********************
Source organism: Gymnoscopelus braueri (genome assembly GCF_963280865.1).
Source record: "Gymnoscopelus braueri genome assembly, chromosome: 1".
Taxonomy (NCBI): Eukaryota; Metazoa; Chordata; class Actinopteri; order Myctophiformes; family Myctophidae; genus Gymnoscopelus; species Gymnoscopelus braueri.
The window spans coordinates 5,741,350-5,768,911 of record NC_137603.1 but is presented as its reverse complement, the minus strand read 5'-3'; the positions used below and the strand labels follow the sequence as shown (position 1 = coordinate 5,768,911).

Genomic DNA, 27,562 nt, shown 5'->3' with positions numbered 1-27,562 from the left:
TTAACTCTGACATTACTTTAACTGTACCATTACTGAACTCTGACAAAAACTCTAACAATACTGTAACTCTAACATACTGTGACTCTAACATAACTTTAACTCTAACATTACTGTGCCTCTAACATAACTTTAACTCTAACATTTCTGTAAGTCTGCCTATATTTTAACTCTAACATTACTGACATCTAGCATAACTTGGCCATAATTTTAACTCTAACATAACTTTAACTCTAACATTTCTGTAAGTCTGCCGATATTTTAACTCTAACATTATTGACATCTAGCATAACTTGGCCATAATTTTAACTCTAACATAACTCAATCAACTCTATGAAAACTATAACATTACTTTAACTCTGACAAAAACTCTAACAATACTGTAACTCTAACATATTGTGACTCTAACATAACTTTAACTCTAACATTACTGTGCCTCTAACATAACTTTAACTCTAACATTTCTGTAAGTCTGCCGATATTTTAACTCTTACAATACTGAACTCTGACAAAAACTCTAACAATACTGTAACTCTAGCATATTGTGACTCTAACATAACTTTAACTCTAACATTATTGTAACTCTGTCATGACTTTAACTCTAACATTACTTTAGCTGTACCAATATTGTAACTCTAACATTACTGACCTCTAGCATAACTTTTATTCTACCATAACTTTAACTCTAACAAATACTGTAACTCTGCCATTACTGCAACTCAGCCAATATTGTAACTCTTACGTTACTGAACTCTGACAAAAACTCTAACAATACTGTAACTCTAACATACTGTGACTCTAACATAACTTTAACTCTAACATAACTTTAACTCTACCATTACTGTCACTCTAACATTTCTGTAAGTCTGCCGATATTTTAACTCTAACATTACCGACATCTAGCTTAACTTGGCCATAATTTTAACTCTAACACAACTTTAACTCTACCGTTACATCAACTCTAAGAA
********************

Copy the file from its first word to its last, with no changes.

Source organism: Gymnoscopelus braueri (genome assembly GCF_963280865.1).
Source record: "Gymnoscopelus braueri genome assembly, chromosome: 1".
Taxonomy (NCBI): Eukaryota; Metazoa; Chordata; class Actinopteri; order Myctophiformes; family Myctophidae; genus Gymnoscopelus; species Gymnoscopelus braueri.
The window spans coordinates 5,741,350-5,768,911 of record NC_137603.1 but is presented as its reverse complement, the minus strand read 5'-3'; the positions used below and the strand labels follow the sequence as shown (position 1 = coordinate 5,768,911).

Genomic DNA, 27,562 nt, shown 5'->3' with positions numbered 1-27,562 from the left:
TTAACTCTGACATTACTTTAACTGTACCATTACTGAACTCTGACAAAAACTCTAACAATACTGTAACTCTAACATACTGTGACTCTAACATAACTTTAACTCTAACATTACTGTGCCTCTAACATAACTTTAACTCTAACATTTCTGTAAGTCTGCCTATATTTTAACTCTAACATTACTGACATCTAGCATAACTTGGCCATAATTTTAACTCTAACATAACTTTAACTCTAACATTTCTGTAAGTCTGCCGATATTTTAACTCTAACATTATTGACATCTAGCATAACTTGGCCATAATTTTAACTCTAACATAACTCAATCAACTCTATGAAAACTATAACATTACTTTAACTCTGACAAAAACTCTAACAATACTGTAACTCTAACATATTGTGACTCTAACATAACTTTAACTCTAACATTACTGTGCCTCTAACATAACTTTAACTCTAACATTTCTGTAAGTCTGCCGATATTTTAACTCTTACAATACTGAACTCTGACAAAAACTCTAACAATACTGTAACTCTAGCATATTGTGACTCTAACATAACTTTAACTCTAACATTATTGTAACTCTGTCATGACTTTAACTCTAACATTACTTTAGCTGTACCAATATTGTAACTCTAACATTACTGACCTCTAGCATAACTTTTATTCTACCATAACTTTAACTCTAACAAATACTGTAACTCTGCCATTACTGCAACTCAGCCAATATTGTAACTCTTACGTTACTGAACTCTGACAAAAACTCTAACAATACTGTAACTCTAACATACTGTGACTCTAACATAACTTTAACTCTAACATAACTTTAACTCTACCATTACTGTCACTCTAACATTTCTGTAAGTCTGCCGATATTTTAACTCTAACATTACCGACATCTAGCTTAACTTGGCCATAATTTTAACTCTAACACAACTTTAACTCTACCGTTACATCAACTCTAAGAA